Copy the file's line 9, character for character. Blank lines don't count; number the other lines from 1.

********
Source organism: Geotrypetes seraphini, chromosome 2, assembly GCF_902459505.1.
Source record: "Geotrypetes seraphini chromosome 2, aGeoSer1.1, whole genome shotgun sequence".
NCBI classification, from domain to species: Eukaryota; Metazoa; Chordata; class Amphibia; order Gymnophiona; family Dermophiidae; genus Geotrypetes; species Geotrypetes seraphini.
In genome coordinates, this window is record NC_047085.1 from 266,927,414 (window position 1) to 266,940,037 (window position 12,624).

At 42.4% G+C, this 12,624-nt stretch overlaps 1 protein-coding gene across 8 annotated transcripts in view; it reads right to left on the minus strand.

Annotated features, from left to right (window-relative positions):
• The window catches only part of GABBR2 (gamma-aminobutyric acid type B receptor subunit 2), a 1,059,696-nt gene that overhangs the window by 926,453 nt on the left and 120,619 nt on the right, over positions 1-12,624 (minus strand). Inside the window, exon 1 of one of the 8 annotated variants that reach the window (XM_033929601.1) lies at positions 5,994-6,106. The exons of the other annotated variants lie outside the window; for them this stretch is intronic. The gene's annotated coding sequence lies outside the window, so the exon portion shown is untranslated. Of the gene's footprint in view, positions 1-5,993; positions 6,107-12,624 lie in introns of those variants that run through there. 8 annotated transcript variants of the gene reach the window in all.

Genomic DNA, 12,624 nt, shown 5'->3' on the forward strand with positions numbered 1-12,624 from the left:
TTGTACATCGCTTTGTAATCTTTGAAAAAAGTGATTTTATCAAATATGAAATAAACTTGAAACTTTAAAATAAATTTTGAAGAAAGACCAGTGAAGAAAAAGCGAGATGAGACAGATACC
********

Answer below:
TTGTACATCGCTTTGTAATCTTTGAAAAAAGTGATTTTATCAAATATGAAATAAACTTGAAACTTTAAAATAAATTTTGAAGAAAGACCAGTGAAGAAAAAGCGAGATGAGACAGATACC